Retail gas prices across the nation fell an average of 25 cents in the past two weeks as refineries in the Gulf Coast steadily resumed production, according to a survey released Sunday (Oct. 23).
Still, prices remained slightly higher than pre-Hurricane Katrina levels.
The Associated Press reported that the weighted average price for all three grades declined to $2.69 a gallon on Oct. 21, said Trilby Lundberg, who publishes the semimonthly Lundberg Survey of 7,000 gas stations around the country.
Self-serve regular averaged $2.66 a gallon nationwide. The price for midgrade was $2.76, while premium-grade hit $2.86.
The average pump price for all three grades is still 3 cents per gallon higher than before Hurricane Katrina barreled into the Gulf Coast, Lundberg said.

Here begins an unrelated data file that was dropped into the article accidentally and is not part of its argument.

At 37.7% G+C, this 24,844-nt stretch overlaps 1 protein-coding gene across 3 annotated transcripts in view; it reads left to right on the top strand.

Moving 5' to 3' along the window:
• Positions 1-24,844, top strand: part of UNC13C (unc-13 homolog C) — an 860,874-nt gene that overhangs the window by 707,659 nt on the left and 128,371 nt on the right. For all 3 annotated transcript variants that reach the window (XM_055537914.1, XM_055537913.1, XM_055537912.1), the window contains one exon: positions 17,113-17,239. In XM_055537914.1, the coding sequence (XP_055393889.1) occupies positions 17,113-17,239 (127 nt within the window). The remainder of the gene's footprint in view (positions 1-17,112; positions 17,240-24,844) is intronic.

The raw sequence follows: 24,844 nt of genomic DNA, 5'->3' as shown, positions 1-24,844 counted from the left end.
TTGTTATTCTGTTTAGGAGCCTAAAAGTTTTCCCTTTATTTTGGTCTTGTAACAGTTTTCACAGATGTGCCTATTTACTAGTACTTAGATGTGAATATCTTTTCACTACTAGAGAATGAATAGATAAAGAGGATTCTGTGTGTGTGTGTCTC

Several factors contributed to the recent decline, including a seasonal decrease in demand and the resumption of production at many refineries knocked off-line by hurricanes Katrina and Rita.
“The supply and demand were grossly out of balance and remain somewhat out of balance in the gas market,” Lundberg said. “But that balance is normalizing as refining capacity is brought back up.”
Lundberg said she expected the cost-cutting to continue in the coming weeks unless an extreme winter drives up heating oil demand and affects the price of crude oil and its derivatives.
The lowest average price in the nation for regular unleaded among the stations surveyed was $2.20 a gallon in Tulsa, Okla. The highest price was $3.01 in Honolulu.